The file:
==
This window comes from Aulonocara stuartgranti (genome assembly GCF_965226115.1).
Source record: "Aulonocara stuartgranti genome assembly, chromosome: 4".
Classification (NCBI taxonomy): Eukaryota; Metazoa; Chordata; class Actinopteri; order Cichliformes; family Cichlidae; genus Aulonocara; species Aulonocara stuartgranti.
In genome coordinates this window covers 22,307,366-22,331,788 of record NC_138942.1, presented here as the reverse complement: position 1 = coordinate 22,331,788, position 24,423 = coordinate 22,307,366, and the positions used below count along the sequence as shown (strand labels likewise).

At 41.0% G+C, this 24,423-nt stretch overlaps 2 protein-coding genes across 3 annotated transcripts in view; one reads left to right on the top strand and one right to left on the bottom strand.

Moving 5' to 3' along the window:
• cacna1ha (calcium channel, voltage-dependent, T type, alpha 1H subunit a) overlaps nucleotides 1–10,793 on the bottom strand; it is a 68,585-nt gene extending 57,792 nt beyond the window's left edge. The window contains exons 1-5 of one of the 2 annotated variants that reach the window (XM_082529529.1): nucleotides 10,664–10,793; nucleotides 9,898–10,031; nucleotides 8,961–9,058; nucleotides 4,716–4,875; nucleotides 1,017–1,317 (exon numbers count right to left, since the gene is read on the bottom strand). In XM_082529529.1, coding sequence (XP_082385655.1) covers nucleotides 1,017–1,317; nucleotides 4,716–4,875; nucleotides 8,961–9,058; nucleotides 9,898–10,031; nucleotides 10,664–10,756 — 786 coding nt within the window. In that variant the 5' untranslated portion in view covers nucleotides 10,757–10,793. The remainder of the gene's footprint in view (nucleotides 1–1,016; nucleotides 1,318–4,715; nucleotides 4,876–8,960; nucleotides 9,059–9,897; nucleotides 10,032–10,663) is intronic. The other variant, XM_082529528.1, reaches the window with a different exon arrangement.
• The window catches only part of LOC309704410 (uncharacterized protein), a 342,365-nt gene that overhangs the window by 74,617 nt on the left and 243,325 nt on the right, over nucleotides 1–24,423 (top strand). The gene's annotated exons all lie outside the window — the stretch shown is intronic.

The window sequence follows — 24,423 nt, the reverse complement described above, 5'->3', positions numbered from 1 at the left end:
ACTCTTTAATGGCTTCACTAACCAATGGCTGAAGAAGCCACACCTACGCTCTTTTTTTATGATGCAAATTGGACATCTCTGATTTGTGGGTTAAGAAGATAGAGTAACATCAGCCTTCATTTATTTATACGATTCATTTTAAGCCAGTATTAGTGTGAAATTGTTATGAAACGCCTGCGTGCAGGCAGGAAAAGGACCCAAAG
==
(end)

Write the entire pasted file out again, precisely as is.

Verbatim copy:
This window comes from Aulonocara stuartgranti (genome assembly GCF_965226115.1).
Source record: "Aulonocara stuartgranti genome assembly, chromosome: 4".
Classification (NCBI taxonomy): Eukaryota; Metazoa; Chordata; class Actinopteri; order Cichliformes; family Cichlidae; genus Aulonocara; species Aulonocara stuartgranti.
In genome coordinates this window covers 22,307,366-22,331,788 of record NC_138942.1, presented here as the reverse complement: position 1 = coordinate 22,331,788, position 24,423 = coordinate 22,307,366, and the positions used below count along the sequence as shown (strand labels likewise).

At 41.0% G+C, this 24,423-nt stretch overlaps 2 protein-coding genes across 3 annotated transcripts in view; one reads left to right on the top strand and one right to left on the bottom strand.

Moving 5' to 3' along the window:
• cacna1ha (calcium channel, voltage-dependent, T type, alpha 1H subunit a) overlaps nucleotides 1–10,793 on the bottom strand; it is a 68,585-nt gene extending 57,792 nt beyond the window's left edge. The window contains exons 1-5 of one of the 2 annotated variants that reach the window (XM_082529529.1): nucleotides 10,664–10,793; nucleotides 9,898–10,031; nucleotides 8,961–9,058; nucleotides 4,716–4,875; nucleotides 1,017–1,317 (exon numbers count right to left, since the gene is read on the bottom strand). In XM_082529529.1, coding sequence (XP_082385655.1) covers nucleotides 1,017–1,317; nucleotides 4,716–4,875; nucleotides 8,961–9,058; nucleotides 9,898–10,031; nucleotides 10,664–10,756 — 786 coding nt within the window. In that variant the 5' untranslated portion in view covers nucleotides 10,757–10,793. The remainder of the gene's footprint in view (nucleotides 1–1,016; nucleotides 1,318–4,715; nucleotides 4,876–8,960; nucleotides 9,059–9,897; nucleotides 10,032–10,663) is intronic. The other variant, XM_082529528.1, reaches the window with a different exon arrangement.
• The window catches only part of LOC309704410 (uncharacterized protein), a 342,365-nt gene that overhangs the window by 74,617 nt on the left and 243,325 nt on the right, over nucleotides 1–24,423 (top strand). The gene's annotated exons all lie outside the window — the stretch shown is intronic.

The window sequence follows — 24,423 nt, the reverse complement described above, 5'->3', positions numbered from 1 at the left end:
ACTCTTTAATGGCTTCACTAACCAATGGCTGAAGAAGCCACACCTACGCTCTTTTTTTATGATGCAAATTGGACATCTCTGATTTGTGGGTTAAGAAGATAGAGTAACATCAGCCTTCATTTATTTATACGATTCATTTTAAGCCAGTATTAGTGTGAAATTGTTATGAAACGCCTGCGTGCAGGCAGGAAAAGGACCCAAAG